The cursor on the screen blinks mockingly at the writer as he agonizes over how to answer essay prompts from the Common Application, such as: “Some students have a background, identity, interest, or talent that is so meaningful they believe their application would be incomplete without it. If this sounds like you, then please share your story;” or “The lessons we take from obstacles we encounter can be fundamental to later success. Recount a time when you faced a challenge, setback or failure. How did it affect you, and what did you learn from the experience?”

The college essay is the bane of every high school junior starting the college process this time of year. Anyone who has been around teenagers knows this is a struggle due to the simple fact they are currently wired to live in the here and now — thank you, frontal lobe brain development! Students often resort to searching the internet for the “winning college essay,” hoping to find inspiration.

They are desperate to find the “right words” to express who they are in hopes of impressing the admission counselor who is reviewing their college applications. In their earnest quest to find resources to help tell their story, so many students lose sight of their goal — telling the reader about who they innately are. By seeking out winning essays, they have gone from telling their own individual story to retelling someone else’s.

Colleges and universities across the nation review millions of essays, and they are the first to admit they have seen it all. So if a student is just one out of a million applications, how does he (or she) deliver his story in order to become one-in-a-million instead? The key is to start writing the essay early (easier said than done, especially when you don’t think your story is unique enough to tell)!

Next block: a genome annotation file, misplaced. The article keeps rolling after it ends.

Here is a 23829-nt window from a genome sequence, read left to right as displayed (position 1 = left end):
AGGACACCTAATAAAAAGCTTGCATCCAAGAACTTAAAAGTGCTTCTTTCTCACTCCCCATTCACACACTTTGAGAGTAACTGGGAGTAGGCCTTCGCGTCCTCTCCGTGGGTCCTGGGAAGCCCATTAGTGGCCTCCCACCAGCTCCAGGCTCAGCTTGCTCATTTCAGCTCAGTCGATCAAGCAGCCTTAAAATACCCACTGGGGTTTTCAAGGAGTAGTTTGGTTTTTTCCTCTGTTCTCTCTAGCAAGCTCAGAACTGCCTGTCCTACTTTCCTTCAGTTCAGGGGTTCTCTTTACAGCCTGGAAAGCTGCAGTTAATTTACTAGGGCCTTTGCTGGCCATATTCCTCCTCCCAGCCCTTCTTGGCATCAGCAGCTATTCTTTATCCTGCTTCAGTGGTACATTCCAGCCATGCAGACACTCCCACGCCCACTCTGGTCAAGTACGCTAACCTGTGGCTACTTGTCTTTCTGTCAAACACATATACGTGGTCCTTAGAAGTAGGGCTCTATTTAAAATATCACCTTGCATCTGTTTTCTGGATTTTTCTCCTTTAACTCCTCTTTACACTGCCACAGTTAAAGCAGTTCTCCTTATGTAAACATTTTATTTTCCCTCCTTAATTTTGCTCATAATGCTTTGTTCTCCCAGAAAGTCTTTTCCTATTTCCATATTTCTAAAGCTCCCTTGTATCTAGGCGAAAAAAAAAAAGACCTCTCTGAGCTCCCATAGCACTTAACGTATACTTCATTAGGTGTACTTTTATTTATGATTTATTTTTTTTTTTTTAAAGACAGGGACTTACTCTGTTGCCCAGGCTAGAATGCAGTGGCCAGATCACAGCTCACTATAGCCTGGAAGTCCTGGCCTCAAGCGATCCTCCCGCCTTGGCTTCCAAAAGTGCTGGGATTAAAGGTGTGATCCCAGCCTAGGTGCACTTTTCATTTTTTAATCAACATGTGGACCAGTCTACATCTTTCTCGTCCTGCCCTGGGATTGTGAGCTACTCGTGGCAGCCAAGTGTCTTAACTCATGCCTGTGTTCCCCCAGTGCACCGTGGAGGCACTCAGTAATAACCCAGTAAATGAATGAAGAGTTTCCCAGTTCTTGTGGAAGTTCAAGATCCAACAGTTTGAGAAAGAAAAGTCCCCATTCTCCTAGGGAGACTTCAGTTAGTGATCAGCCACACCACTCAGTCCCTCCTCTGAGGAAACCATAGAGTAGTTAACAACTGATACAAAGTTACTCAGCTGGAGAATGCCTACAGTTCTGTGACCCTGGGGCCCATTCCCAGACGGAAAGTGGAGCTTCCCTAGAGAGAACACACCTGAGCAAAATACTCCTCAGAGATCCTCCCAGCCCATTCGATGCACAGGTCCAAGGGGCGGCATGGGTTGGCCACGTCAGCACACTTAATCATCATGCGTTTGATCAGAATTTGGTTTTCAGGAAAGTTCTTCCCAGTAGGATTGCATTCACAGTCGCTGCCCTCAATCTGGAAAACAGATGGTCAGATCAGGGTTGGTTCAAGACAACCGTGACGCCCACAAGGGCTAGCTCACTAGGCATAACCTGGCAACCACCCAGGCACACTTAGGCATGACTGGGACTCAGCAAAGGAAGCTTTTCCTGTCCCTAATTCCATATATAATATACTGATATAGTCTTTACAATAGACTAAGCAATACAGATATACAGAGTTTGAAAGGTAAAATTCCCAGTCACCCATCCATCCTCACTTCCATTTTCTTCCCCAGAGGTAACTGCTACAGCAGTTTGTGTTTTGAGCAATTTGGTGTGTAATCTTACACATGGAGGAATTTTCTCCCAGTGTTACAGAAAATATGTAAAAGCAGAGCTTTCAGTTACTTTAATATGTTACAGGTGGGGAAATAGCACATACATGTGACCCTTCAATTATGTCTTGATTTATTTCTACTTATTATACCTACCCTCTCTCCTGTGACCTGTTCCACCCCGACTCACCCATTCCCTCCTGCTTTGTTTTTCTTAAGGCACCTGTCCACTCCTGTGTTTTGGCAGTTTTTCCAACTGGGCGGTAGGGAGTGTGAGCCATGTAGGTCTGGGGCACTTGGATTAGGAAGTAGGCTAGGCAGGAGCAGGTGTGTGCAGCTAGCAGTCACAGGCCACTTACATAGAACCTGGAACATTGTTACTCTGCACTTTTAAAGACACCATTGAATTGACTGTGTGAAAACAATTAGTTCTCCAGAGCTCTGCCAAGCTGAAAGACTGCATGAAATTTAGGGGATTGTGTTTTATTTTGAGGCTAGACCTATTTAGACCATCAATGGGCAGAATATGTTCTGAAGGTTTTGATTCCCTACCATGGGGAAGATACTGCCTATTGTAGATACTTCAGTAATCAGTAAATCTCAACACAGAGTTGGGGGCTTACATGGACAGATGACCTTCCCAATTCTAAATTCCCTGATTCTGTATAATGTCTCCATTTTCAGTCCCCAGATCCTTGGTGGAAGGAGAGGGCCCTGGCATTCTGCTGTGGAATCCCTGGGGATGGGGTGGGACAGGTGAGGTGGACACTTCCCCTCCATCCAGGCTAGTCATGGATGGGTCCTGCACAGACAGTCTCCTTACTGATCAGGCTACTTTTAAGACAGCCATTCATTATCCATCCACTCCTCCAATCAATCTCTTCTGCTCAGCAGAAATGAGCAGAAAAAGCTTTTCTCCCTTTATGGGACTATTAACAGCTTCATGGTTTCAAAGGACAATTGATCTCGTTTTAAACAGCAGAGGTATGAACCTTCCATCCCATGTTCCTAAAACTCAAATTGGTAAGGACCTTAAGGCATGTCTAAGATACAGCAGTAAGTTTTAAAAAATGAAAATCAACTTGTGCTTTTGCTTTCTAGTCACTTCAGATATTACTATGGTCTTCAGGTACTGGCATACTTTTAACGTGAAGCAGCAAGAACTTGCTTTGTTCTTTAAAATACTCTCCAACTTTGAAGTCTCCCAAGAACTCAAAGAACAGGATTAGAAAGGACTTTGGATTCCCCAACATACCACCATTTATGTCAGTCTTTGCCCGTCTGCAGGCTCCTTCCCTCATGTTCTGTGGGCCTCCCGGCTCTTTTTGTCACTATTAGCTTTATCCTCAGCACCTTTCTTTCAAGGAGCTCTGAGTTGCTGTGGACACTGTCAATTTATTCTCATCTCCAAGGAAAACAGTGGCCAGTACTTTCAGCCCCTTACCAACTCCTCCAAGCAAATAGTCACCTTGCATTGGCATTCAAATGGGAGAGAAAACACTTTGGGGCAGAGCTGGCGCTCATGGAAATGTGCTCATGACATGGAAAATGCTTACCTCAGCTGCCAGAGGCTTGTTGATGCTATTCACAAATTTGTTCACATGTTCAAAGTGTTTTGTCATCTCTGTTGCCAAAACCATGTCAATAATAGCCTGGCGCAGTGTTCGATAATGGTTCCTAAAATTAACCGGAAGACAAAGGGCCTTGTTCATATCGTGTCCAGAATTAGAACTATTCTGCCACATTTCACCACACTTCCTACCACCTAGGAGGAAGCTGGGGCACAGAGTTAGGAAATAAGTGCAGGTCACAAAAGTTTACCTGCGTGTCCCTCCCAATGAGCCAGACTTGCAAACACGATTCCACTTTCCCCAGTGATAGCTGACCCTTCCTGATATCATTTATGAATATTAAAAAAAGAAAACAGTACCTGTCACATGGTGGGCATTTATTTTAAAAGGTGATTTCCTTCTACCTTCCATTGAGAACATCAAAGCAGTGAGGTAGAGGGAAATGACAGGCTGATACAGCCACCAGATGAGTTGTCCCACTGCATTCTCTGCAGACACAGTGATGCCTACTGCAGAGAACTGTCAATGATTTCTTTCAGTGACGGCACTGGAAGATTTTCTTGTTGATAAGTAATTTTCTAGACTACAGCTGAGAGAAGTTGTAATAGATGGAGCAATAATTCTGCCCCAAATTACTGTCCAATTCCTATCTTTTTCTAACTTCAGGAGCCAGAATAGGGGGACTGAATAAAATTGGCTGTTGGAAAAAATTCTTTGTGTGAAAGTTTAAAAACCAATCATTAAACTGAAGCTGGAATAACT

In Harrisburg Academy’s spring college prep class for juniors, I could start this laborious process by having the students write weekly essays on a multitude of topics about themselves, such as “Tell me about your favorite book,” or “What global issues concern you,” but that wouldn’t answer the question of “What makes you, you?”

Instead, I subject the students to a live presentation inspired by Ignite Talks. I want the students to “enlighten us, but make it quick,” which is the Ignite motto. It’s a difficult assignment to complete with a seven-day turn around. They can only use 20 PowerPoint slides that must automatically advance every 15 seconds. Did I mention there is no music or animation allowed? And the slides must be visual cues for their words and not the words themselves? The topic is the student.

It’s a high-pressure situation, but it gets them thinking about who they are intrinsically. What matters the most to them? Who matters the most to them? What events have shaped their lives? Where do they see themselves in two to five years? In five minutes, they get to the heart of who they are, and the writing process truly begins. Those 300 seconds turn into a 650-word college essay delivered in their own voice.

It’s an unconventional approach to the writing process, but it sure beats hearing the agonizing words, “I don’t know what to write!”

Learn more about Harrisburg Academy on our school website.